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How Nonsense Syllables Taught Me Leadership: College Admission Essay Sample

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About this sample

About this sample


Words: 644 |

Pages: 2|

4 min read

Published: Jul 18, 2018

Words: 644|Pages: 2|4 min read

Published: Jul 18, 2018

It is Sunday afternoon and my friends and I are all making nonsense syllables. “Dim dims” and “Ooh bop bops” fill the room and flow out of the windows we have opened in the heat. We’re not crazy – we’re just having a cappella rehearsal.

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Contemporary a cappella is a style of music in which voices are used in lieu of instruments to cover popular songs. The voices are usually accompanied by “beat-boxing,” a style of making percussion with the mouth. I joined Sophistikeys, the all-female a cappella group at my high school, at the beginning of my freshman year.

Maybe you recall the movie Pitch Perfect, which came out a few years ago? The story of the Sophistikeys is not unlike the a cappella group in Pitch Perfect, although maybe without the perfect Hollywood ending. In the film, the female Barden Bellas are considered inferior to the all-male a cappella group at their school. Through hard work, seen through some classic training montage scenes, the Bellas come out on top, proving everyone who doubted them wrong.

When I joined Sophistikeys in my freshman year, our school had a coed group that everyone considered the best. During my first two years, even after a third, all-male group formed, there was animosity between the groups. It frustrated me, as it still does today, that our groups should be compared so directly because it is very different to work with all-female voices than to work with the full range of male and female voices, or even just with male voices. Still, many people just accepted this “aca-hierarchy” as the way things were.

When I joined the leadership of Sophistikeys in my sophomore year, it would have been easy to accept that the student body would never consider us as good as the coed group. However, I really wanted the hard work that the members of Sophistikeys and I put into every practice recognized. Or maybe I felt a little bit competitive, too. I learned how to arrange music for a cappella. I tried to figure out the best ways to arrange given the particular voices and musical backgrounds of our members. I often had to be the bad guy, scolding members who didn’t come to rehearsals or were unfocused. Sometimes I felt like none of this was doing any good but then, at the start of my junior year, things began to change.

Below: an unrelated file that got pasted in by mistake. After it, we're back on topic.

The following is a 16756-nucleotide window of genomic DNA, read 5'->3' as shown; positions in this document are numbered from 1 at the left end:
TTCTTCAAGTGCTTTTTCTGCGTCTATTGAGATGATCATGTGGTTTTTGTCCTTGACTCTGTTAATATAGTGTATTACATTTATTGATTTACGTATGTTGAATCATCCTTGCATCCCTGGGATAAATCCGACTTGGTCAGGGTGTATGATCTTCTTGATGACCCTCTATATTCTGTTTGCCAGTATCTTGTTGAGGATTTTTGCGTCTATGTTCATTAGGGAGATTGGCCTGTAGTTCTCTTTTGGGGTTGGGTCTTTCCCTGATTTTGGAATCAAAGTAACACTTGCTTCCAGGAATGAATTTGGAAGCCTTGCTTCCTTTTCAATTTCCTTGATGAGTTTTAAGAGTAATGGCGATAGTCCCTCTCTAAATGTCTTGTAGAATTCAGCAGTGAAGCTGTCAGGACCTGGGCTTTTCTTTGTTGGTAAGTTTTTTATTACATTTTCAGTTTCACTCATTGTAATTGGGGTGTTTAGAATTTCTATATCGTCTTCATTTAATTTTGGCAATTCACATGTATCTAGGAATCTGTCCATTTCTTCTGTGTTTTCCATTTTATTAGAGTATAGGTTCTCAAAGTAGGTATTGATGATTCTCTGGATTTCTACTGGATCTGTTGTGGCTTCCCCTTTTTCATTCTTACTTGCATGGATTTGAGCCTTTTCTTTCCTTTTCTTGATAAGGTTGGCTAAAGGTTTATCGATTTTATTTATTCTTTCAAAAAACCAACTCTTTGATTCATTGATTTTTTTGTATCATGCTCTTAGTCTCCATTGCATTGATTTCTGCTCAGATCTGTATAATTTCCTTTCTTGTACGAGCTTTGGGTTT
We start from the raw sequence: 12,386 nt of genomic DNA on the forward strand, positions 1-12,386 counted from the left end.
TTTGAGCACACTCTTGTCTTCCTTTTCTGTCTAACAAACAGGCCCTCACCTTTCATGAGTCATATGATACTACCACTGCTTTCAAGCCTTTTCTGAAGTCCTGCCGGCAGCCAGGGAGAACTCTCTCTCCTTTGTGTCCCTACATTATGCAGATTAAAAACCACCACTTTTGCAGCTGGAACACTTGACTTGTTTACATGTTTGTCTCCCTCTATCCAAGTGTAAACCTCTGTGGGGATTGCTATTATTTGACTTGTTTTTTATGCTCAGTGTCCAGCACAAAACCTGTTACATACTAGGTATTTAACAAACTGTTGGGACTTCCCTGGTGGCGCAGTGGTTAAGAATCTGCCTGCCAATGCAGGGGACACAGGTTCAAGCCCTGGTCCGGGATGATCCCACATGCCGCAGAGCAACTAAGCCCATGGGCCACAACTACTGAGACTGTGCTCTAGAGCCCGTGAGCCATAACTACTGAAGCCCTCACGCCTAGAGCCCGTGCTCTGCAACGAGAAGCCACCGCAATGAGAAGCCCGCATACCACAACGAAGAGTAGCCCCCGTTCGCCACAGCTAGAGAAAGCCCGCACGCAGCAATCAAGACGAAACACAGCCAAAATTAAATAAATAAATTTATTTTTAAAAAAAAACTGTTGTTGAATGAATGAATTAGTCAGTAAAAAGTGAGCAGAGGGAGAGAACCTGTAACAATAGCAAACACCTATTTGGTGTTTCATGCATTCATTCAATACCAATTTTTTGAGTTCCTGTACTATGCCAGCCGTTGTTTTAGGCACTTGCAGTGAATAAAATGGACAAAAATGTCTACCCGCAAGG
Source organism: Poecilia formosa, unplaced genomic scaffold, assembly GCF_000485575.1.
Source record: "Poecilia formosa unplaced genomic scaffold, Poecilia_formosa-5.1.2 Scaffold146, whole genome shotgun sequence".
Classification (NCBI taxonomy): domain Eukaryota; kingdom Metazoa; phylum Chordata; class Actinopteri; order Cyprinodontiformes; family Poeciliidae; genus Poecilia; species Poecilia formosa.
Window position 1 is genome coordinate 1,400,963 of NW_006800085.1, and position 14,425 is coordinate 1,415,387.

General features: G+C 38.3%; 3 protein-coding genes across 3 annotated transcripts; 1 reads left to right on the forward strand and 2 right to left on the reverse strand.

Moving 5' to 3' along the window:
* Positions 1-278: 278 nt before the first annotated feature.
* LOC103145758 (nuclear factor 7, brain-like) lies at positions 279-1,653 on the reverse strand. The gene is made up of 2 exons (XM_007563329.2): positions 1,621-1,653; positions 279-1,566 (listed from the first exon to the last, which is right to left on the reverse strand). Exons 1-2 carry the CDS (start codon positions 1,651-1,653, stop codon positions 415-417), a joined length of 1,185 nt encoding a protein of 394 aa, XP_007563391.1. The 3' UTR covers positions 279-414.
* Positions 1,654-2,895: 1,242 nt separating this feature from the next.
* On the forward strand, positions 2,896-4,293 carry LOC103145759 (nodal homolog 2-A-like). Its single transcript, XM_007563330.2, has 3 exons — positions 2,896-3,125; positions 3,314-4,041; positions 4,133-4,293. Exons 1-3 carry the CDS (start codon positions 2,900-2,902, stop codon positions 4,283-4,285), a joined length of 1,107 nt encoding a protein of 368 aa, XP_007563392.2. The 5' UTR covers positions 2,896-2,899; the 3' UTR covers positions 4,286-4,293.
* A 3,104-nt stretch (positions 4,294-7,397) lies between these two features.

It’s hard to explain how it happened, but suddenly Sophistikeys started sounding better than we ever had – and people started to notice. It was probably a combination of my becoming a more experienced arranger and an increased level of dedication from the members of the group, but, boy, did it feel good.

Countless people have told me after performances that Sophistikeys always looks like we’re having fun on stage. I’ve begun to respond, “We are!” I am very proud of this. I strongly believe that performing should be fun and that sometimes joy is more important than pure talent. I am committed to making Sophistikeys an enjoyable experience for its members and to making it a community. I have made some of my best friends through Sophistikeys and I hope that the same thing will be true for younger members.

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Where my story differs from Pitch Perfect, however, is that things still aren’t, well, perfect. Many people still consider the coed group better and they are frequently the group that talented new students join. I’ve decided, however, that I would rather Sophistikeys be a group that takes in singers who are not as accomplished and helps them grow as musicians than one that only accepts raw talent. And while we haven’t completely toppled the “aca-hierarchy”, all three groups have become more friendly and much less competitive, which leads to a more enjoyable environment at performances.

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